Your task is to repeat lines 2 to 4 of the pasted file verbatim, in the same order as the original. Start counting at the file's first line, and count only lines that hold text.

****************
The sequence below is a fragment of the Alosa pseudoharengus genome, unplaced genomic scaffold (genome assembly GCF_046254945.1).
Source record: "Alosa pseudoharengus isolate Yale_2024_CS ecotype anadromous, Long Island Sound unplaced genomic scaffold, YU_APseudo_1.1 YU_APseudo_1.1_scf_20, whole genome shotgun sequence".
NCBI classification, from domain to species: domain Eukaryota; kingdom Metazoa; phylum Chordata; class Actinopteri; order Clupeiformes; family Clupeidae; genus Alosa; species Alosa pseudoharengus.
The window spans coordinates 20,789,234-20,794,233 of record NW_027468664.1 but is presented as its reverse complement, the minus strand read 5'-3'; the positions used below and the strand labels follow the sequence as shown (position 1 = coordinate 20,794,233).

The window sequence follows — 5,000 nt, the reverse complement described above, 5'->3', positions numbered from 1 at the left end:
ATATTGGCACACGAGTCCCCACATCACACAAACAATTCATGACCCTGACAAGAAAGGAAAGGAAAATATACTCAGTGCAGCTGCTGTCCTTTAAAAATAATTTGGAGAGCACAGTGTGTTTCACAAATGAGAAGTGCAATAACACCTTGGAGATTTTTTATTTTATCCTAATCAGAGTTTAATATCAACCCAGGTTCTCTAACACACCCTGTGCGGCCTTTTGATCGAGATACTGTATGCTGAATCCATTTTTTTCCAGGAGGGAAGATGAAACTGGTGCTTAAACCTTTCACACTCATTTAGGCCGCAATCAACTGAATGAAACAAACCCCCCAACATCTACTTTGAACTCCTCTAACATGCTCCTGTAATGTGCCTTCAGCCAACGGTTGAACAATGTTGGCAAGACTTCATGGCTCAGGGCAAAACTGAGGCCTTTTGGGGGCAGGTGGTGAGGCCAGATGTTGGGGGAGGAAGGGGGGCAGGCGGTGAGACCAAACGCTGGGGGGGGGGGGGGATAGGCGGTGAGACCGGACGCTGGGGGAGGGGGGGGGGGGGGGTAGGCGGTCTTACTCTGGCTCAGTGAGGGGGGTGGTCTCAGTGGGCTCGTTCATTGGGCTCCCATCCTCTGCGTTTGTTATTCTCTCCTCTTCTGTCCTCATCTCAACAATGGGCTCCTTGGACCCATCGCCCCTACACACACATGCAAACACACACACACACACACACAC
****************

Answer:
Source record: "Alosa pseudoharengus isolate Yale_2024_CS ecotype anadromous, Long Island Sound unplaced genomic scaffold, YU_APseudo_1.1 YU_APseudo_1.1_scf_20, whole genome shotgun sequence".
NCBI classification, from domain to species: domain Eukaryota; kingdom Metazoa; phylum Chordata; class Actinopteri; order Clupeiformes; family Clupeidae; genus Alosa; species Alosa pseudoharengus.
The window spans coordinates 20,789,234-20,794,233 of record NW_027468664.1 but is presented as its reverse complement, the minus strand read 5'-3'; the positions used below and the strand labels follow the sequence as shown (position 1 = coordinate 20,794,233).